Homeowners interested in remodeling their current homes or building new homes are looking for a sense of individuality in the design. They want something unique, and yet, they still want recognizable forms whether their homes are traditional or contemporary. Those desires, coupled with increased homeowner and home builder demand for low-maintenance and durable products, offer a great platform for fiber cement. Architects and designers are loving the versatility of fiber cement. Here’s how it’s being used:

Color and texture:

A deep, rich palette of darker colors, gray in particular, is on the rise. Fiber cement manufacturers have color-saturated finishes. “We’re getting less fading and more eye-catching colors that are more vibrant,” says architect Lee Calisti, principal and owner of lee CALISTI architecture + design, in Greensburg, Pennsylvania, whose work is mostly contemporary. “The fiber cement products are really richer looking than other alternative [exterior claddings].” And more clients seek the ease of maintenance that comes with pre-finished pieces.

Fiber cement is often used in place of wood, and can be installed with wood siding techniques. It’s available in both wood-grain and smooth surfaces, and “the smooth finish is more like painted wood,” Calisti says. That way it looks like the traditional painted siding that is so well-loved, and it fits today’s style trend for “authenticity.”


Architects and designers are using a variety of fiber cement shapes and products – from lap siding to large panels, columns, trim board and fascia – for whole house cladding and accents. “We use the board and batten, the texture pieces, various shapes. It gives us the ability to add character and interest on the streetscapes,” says Jay Kallos, Vice President of Architecture for homebuilder Ashton Woods.

Calisti sees the panels in particular being used on multi-family housing. “Using it takes a large apartment building and breaks it down for better massing, scale and proportion,” he says. He uses the panels in many of his contemporary designs where he wants a material that can work well with a monolithic surface but without the texture like lap siding. “I’ve used large, flat sheets, cut them to size and used them in a grid to create a smoother, tailored look.”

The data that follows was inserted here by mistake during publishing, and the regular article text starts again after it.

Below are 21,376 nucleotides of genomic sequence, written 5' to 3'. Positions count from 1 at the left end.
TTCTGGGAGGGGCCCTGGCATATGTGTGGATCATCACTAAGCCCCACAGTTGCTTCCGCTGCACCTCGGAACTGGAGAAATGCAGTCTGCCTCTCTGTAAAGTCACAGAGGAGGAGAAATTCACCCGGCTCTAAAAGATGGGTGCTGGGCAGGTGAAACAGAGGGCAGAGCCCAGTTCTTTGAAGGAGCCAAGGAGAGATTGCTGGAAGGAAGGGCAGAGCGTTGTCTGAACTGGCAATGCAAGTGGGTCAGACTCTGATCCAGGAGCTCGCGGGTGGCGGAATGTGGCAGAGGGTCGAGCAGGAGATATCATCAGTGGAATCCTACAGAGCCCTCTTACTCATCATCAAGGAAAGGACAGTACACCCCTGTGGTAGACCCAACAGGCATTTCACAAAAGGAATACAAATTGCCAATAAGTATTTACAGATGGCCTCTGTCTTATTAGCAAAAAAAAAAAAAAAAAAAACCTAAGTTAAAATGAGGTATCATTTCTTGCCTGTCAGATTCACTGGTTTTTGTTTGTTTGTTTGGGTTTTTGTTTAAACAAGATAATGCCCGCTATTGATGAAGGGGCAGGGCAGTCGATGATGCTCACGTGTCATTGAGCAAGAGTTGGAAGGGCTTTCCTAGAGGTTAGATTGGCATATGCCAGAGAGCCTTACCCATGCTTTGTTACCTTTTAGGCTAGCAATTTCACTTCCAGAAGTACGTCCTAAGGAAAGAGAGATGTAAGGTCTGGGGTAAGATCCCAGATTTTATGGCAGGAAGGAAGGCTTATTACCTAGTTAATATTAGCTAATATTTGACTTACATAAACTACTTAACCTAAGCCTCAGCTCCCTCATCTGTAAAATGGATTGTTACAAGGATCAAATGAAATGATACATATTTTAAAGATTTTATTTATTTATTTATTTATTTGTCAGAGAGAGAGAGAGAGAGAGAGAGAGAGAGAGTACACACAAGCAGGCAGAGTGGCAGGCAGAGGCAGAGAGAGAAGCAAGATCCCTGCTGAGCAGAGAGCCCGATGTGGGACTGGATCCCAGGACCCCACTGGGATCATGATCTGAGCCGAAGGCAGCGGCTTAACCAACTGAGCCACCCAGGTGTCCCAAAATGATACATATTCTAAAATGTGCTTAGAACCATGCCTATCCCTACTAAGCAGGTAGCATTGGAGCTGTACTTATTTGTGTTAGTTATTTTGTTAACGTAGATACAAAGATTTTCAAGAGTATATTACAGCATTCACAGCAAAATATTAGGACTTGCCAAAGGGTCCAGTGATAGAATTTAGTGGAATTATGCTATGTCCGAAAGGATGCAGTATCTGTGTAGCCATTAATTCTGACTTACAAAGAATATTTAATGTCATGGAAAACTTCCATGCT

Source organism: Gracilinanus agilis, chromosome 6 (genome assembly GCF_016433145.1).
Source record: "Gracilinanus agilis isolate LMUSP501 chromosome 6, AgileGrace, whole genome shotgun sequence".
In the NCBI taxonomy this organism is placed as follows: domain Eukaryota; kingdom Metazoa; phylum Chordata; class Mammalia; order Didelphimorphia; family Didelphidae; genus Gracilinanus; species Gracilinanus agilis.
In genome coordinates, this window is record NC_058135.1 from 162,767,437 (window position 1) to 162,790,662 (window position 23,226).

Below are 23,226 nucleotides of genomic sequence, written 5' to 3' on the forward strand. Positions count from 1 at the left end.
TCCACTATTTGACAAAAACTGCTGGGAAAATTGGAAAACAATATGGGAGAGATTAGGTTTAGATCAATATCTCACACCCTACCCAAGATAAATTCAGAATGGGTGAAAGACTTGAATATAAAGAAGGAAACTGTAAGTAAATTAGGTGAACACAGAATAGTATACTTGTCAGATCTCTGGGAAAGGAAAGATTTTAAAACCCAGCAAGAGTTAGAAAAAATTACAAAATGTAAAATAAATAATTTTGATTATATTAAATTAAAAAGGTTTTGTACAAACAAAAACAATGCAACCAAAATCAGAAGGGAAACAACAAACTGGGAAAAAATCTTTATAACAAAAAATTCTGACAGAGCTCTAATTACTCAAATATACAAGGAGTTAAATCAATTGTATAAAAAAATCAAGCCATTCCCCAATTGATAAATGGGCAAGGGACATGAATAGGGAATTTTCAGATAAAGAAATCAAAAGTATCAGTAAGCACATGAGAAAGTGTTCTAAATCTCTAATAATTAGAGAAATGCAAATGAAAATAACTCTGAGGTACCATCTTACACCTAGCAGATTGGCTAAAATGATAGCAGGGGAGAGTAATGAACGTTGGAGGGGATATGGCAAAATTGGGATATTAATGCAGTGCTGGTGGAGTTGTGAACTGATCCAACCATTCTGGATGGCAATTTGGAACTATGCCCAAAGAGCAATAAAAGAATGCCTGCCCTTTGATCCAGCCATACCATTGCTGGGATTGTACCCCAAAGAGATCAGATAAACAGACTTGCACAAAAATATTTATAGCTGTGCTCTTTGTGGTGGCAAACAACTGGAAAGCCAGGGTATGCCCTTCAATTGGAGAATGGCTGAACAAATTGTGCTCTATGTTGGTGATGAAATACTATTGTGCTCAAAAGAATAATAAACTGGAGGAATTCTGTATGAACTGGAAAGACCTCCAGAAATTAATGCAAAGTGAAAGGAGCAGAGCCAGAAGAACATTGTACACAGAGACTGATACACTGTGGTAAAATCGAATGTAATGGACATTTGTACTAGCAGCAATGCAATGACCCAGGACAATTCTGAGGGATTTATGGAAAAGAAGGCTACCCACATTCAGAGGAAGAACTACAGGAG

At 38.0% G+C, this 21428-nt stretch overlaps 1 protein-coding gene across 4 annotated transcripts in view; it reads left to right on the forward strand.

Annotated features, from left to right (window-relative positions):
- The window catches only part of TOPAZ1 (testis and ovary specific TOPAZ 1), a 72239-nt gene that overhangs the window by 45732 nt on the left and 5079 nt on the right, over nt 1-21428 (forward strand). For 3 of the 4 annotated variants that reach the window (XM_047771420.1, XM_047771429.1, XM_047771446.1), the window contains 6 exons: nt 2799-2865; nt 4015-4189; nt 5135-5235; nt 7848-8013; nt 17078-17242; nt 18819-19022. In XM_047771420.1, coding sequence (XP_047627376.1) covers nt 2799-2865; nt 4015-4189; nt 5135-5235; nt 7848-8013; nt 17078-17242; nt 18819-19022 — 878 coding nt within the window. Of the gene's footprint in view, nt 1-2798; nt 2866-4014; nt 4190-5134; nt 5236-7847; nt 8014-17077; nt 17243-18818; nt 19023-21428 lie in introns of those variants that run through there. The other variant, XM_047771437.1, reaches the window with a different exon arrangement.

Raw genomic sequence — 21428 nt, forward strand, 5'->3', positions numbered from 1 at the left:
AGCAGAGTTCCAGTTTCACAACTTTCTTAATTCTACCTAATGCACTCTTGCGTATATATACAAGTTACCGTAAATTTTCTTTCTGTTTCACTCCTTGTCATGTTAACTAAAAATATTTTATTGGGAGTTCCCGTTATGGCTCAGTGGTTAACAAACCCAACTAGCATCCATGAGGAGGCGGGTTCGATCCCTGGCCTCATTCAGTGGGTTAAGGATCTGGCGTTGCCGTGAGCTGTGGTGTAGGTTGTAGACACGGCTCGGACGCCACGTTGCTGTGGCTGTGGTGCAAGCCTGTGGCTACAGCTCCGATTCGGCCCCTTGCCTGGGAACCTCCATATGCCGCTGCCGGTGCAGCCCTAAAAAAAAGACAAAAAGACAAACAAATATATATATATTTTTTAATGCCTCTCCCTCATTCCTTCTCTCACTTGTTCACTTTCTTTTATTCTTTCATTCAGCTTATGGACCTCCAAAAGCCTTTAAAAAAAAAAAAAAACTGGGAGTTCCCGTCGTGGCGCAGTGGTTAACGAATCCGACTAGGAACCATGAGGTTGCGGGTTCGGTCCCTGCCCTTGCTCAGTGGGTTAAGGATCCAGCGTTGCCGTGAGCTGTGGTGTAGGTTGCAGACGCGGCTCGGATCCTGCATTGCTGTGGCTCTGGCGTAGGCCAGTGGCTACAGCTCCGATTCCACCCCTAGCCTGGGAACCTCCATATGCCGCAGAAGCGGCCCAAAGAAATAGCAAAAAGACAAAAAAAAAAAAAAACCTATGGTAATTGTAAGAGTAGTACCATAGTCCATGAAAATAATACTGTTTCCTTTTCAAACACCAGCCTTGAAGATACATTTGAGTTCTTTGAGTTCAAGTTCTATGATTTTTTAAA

On the lap siding, “more people are looking for the wider exposure,” seven-inch as opposed to five, says Charles Olewnik, an architectural designer with MJ Whelan Construction in Milford, Michigan, many of whose clients have waterfront property.

Home styles:

Fiber cement products are being used on every home type from cottages and farmhouses to Craftsman and contemporaries and everything in between. The pieces work well with other building materials.

Calisti likes using fiber cement panel products with aluminum extrusions for the clean edges and corners of his contemporary designs. On more traditional builds, it works well with stone and masonry.

Olewnik uses it under windows as accents, “in areas where you might use trim and need a panel to match a window to a door.”


Houzz and Pinterest offer hundreds of examples of houses with fiber cement ship lap walls in farmhouse style kitchens, board-and-batten ceilings, paneled backsplashes, even cabinets. There are wall grids and contemporary entryways.

“Fiber cement transcends all home styles, and if it’s appropriate, we’re going to use it,” Kallos says. “We can create a more richly perceived product that may bring more value. It gives a home heart and soul.”